October 13, 2010 § 6 Comments
I can’t exactly recall when it died, but the works of Vivekananda were a very strong source of inspiration for me around 7 years back. As a young engineering college student, I was very ambitious, feeling that fire in me, to do something different, really, really out of the general league. Yes, at that time self-motivation, and thus the powerful words of Vivekananda were a source of strength. Also, I enjoyed the dialogues of Socrates – they were clarifying, and of course, the arguments were fun from a purely intellectual point of view.
Then, at some point when I was at Chennai, the mind got peace and clarity by reading what Jiddu Krishnamurti had said. This was interspersed with teachings of the Buddha (and Siddhartha remains a preferred book today), and the words of Jesus and Guru Nanak. I was in my first job, new, and far away from home. It was very peaceful, a lot of my perspectives changed, prejudices disappeared and I saw the world more clearly. That continued for around 2-3 years. But around a year back, I read about Krishnamurti’s life in his biography and then the disillusionment happened. I stopped reading the books.
And I don’t remember ever being inspired by people in business, art, science or sports. Was a fan, yes. But did not draw strength from them. It was always those who had tried to understand life, and to bring positive change, with more focus on the former part.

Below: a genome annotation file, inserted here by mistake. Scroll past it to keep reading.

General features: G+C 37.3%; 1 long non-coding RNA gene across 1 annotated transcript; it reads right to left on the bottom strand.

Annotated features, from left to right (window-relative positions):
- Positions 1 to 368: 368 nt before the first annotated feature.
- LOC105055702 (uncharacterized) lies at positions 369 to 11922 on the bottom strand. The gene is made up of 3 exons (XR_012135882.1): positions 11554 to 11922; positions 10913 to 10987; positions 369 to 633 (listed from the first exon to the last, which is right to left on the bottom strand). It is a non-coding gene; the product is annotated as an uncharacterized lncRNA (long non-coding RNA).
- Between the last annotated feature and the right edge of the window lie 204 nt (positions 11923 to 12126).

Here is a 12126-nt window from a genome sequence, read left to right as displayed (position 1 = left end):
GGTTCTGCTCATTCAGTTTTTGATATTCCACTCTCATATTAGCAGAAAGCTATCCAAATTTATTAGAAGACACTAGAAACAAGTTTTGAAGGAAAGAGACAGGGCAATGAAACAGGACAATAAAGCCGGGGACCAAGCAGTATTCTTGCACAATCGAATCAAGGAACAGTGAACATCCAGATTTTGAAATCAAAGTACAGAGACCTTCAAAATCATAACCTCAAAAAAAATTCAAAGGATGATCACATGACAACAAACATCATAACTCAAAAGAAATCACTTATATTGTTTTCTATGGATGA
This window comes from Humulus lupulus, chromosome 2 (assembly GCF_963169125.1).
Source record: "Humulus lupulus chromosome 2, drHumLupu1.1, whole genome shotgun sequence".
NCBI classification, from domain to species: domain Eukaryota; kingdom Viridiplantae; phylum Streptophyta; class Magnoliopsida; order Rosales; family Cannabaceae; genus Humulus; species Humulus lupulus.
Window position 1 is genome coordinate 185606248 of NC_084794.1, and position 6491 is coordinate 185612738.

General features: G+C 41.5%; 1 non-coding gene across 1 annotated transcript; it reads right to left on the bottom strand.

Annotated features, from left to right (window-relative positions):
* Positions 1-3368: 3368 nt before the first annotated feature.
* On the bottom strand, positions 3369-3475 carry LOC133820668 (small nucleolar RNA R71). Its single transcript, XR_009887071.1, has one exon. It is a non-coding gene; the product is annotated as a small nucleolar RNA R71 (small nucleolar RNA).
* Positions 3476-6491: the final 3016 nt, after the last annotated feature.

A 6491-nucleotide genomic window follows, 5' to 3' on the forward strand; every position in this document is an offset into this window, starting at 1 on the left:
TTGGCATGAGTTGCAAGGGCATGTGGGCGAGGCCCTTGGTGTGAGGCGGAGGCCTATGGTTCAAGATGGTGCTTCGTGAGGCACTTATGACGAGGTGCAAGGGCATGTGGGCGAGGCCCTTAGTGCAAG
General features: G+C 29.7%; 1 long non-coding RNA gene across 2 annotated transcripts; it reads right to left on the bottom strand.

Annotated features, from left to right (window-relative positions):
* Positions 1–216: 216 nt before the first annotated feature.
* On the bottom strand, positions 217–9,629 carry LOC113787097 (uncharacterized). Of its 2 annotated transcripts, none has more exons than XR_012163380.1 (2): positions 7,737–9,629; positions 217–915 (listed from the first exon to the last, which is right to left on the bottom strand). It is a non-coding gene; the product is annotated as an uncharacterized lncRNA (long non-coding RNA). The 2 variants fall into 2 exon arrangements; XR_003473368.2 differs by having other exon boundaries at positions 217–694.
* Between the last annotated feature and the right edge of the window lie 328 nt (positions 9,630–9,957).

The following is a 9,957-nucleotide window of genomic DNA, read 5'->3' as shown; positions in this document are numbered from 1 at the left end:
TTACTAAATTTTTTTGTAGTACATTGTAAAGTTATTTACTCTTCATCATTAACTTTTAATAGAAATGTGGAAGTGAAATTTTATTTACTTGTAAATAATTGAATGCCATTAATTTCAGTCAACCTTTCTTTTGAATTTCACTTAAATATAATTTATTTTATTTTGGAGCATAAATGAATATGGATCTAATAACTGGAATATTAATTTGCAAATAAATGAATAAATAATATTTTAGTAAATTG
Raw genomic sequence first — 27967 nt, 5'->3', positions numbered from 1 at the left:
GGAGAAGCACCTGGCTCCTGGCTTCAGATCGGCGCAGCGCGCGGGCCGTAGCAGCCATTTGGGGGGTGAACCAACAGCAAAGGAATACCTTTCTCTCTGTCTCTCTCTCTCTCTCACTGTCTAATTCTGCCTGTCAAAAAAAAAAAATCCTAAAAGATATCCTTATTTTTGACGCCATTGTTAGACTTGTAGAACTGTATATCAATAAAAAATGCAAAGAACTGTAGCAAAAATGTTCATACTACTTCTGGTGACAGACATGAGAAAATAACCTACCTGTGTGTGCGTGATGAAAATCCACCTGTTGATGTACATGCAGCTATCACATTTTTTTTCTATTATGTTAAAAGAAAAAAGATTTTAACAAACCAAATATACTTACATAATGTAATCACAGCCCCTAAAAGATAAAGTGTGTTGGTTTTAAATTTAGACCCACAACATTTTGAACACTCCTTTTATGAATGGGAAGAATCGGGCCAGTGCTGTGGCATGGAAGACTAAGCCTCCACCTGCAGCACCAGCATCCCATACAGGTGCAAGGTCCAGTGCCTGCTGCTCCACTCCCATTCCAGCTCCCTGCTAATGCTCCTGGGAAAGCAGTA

Now, nothing of that remains.
But there is still inspiration. Much simpler, and more real. And it’s from people around me, people I have seen growing alongside me over the years. I draw lessons from the lives of my batch-mates, the ones who made it good by following their passion, even when they were not great academic performers. But they were true to themselves. And many quietly faced hardships, kept going on, and have not forgotten those who helped them on the way. They may be selfish and ambitious too, but honest in the choice and the following of their goals.
Lessons from reality are not fancy or fiery, they are satisfying.